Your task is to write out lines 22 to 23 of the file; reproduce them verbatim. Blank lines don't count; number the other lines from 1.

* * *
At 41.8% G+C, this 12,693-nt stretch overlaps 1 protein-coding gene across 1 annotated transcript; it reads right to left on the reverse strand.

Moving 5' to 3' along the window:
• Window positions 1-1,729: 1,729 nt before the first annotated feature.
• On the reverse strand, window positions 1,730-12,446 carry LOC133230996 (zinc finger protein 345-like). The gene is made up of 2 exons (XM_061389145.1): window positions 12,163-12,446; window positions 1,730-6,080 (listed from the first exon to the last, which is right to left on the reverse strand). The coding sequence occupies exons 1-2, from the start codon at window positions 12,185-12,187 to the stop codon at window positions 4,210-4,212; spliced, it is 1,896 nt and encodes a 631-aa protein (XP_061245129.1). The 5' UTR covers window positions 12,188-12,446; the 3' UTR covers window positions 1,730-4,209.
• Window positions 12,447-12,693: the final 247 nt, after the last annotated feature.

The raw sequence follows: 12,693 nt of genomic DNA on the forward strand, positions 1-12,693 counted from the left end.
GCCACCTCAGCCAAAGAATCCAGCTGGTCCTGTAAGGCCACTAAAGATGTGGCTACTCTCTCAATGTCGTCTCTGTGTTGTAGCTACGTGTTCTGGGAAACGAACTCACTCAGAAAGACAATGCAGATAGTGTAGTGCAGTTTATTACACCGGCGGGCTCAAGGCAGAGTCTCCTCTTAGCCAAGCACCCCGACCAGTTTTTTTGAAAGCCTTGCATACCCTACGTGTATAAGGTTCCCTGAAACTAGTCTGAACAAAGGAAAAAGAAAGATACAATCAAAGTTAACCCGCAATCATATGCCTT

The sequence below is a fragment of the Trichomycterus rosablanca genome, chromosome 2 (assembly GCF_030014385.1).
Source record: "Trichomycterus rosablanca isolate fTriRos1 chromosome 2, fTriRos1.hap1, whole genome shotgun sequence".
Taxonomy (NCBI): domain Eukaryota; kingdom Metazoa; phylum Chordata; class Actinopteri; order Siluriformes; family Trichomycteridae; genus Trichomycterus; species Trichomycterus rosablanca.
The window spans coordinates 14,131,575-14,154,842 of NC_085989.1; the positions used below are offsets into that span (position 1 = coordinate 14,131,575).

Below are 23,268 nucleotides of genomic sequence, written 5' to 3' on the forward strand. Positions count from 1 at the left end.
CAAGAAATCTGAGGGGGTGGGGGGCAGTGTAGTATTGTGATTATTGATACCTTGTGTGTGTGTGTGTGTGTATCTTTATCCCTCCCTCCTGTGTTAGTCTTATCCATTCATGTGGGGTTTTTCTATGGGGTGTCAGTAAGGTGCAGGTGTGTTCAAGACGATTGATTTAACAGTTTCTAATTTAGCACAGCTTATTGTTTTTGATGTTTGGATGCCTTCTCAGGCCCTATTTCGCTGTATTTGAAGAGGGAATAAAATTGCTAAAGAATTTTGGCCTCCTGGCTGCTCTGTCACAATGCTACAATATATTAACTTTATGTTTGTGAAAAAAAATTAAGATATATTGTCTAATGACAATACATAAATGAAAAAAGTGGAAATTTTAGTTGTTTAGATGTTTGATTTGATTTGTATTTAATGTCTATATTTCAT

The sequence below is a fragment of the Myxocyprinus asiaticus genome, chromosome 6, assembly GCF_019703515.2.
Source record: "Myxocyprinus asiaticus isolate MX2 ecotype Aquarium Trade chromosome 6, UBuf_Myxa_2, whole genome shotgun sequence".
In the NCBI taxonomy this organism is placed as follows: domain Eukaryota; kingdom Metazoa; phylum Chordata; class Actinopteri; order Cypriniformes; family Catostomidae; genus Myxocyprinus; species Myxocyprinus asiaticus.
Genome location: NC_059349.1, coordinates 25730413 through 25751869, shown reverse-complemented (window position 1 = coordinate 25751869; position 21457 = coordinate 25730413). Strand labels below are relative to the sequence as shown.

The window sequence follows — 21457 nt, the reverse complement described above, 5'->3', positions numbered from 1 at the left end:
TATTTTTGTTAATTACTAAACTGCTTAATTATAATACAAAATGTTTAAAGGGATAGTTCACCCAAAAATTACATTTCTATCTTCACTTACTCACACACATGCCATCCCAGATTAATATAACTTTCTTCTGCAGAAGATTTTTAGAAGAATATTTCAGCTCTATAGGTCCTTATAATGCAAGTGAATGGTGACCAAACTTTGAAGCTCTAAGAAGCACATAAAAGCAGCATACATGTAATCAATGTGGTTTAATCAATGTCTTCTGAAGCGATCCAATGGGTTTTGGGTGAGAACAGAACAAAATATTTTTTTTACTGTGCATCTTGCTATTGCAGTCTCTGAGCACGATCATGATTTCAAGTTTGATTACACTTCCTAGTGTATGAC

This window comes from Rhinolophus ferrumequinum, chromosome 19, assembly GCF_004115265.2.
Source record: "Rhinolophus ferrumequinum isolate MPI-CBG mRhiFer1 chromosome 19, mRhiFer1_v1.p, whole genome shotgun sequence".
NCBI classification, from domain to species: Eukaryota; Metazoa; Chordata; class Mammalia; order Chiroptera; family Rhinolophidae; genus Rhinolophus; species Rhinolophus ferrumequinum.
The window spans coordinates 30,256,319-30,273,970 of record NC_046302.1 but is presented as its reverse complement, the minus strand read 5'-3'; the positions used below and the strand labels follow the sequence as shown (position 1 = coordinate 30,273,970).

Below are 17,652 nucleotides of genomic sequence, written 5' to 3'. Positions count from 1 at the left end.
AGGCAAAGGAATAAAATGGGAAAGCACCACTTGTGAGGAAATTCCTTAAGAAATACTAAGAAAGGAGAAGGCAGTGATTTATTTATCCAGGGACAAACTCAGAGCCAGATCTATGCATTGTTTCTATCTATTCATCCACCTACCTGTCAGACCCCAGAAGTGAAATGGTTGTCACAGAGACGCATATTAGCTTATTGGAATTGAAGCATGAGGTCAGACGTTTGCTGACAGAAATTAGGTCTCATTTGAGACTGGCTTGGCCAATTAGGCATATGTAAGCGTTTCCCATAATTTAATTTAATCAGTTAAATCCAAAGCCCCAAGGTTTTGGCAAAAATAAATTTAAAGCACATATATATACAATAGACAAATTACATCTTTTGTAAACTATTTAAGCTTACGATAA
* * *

NCBI classification, from domain to species: Eukaryota; Metazoa; Chordata; class Mammalia; order Chiroptera; family Rhinolophidae; genus Rhinolophus; species Rhinolophus ferrumequinum.
The window spans coordinates 30,256,319-30,273,970 of record NC_046302.1 but is presented as its reverse complement, the minus strand read 5'-3'; the positions used below and the strand labels follow the sequence as shown (position 1 = coordinate 30,273,970).